Sounds of the south

A Quinnipiac graduate student’s new podcast featuring country music stars takes off

Emily DiSalvo, Arts and Life Editor

Quinnipiac graduate student Samantha Sheehy has always loved listening to country music, but now her voice and the voice of the artists she admired are coming through the airwaves together.

“Southern Stars” podcast features up-and-coming country music singers and gives a glimpse into their songs and the stories behind the lyrics. Sheehy, a 3+1 communications student pursuing a master’s degree in interactive media and communications, started the podcast as part of her content creation class.

“Southern Stars” highlights up-and-coming country music artists. (From Southern Stars Instagram)

“I didn’t think this would turn into anything, but it is growing a lot faster than I thought, so I am just kind of going with it,” Sheehy said. “It is going well so far.”

In the two and a half weeks since she launched the podcast, she already has over 1,600 followers on Instagram and has released eight episodes. She also has 20 more interviews recorded in the wings.

Her content creation professor, Pattie Belle Hastings, was less surprised about her success.

“She has the drive, passion and determination to follow through,” Belle Hastings said. “I just try to create the space for the students to excel. Sometimes it works.”

It has been growing really fast, and it’s only been two weeks so if I can continue that kind of growth and maybe I could make some money off of it, that would be a dream come true.”

— Samantha Sheehy

Sheehy hopes to promote artists and events in the country music industry after graduation. She didn’t know it when she started, but now she realizes this could be something that could help drive her dream career.

“If it could turn into a career that would be great,” Sheehy said. “It has been growing really fast, and it’s only been two weeks so if I can continue that kind of growth and maybe I could make some money off of it, that would be a dream come true.”

For Sheehy, this whole experience has been somewhat of a dream. Initially, her plan in the class was to make a five-to-10-minute podcast featuring a song of the week. When she decided to interview artists, she didn’t have much hope that randomly messaging them on social media would be successful. Surprisingly, she has received many more yes’ than no’s.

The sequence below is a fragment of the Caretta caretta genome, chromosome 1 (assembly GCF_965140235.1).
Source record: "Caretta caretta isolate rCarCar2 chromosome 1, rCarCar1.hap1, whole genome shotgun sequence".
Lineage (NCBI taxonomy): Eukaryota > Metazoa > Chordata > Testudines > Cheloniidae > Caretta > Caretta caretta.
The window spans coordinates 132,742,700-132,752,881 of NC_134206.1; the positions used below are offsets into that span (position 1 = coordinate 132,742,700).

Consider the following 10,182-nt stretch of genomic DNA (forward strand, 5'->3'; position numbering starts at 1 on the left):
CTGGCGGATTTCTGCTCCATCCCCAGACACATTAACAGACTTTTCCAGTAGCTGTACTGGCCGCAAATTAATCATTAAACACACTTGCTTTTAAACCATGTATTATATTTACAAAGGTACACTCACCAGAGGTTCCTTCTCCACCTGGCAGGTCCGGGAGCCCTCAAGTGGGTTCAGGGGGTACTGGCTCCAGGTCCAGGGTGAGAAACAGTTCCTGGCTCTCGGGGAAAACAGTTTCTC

“A lot of them were people that I followed on social media, looked up or listened to on the radio,” Sheehy said. “I would just message them on Instagram and really never thought they would respond.”

While some of the artists are just starting out, Sheehy has been moving up in the world when it comes to interviewing bigger and bigger names. She says her most well-known name to date is Rayne Johnson, who’s latest hit reached the top 40 of country airplay in March 2020.

Follow the podcast on Instagram @southernstarspodcast (From “Southern Stars” Instagram)

 

Belle Hastings, shared the email she sent Sheehy that “lit the fuse.”

“Stick to country!” Belle Hastings wrote. “You’re going to ask a lot of people you don’t know if you can interview them for your project. Some will say yes. Stretch out of your comfort zone.”

Out of her comfort zone indeed. Sheehy has never made a podcast before. Now, just two and a half weeks into her first one, she is streaming on Apple podcasts and Spotify and is looking for ways to continue to grow.

“I am trying to kind of figure out the whole world of ads and sponsors and selling ad spots on it,” Sheehy said.

The episodes of “Southern Stars” so far feature about 25 minutes of Sheehy’s interview with the country music singers, their stories and clips of their songs. Sheehy said the experience has helped her discover new music herself, while promoting artists who might not be able to create a large platform during the era of social distancing.

“I definitely want it to be something that is beneficial to the artist I am having on and gives them a place to promote their music,” Sheehy said.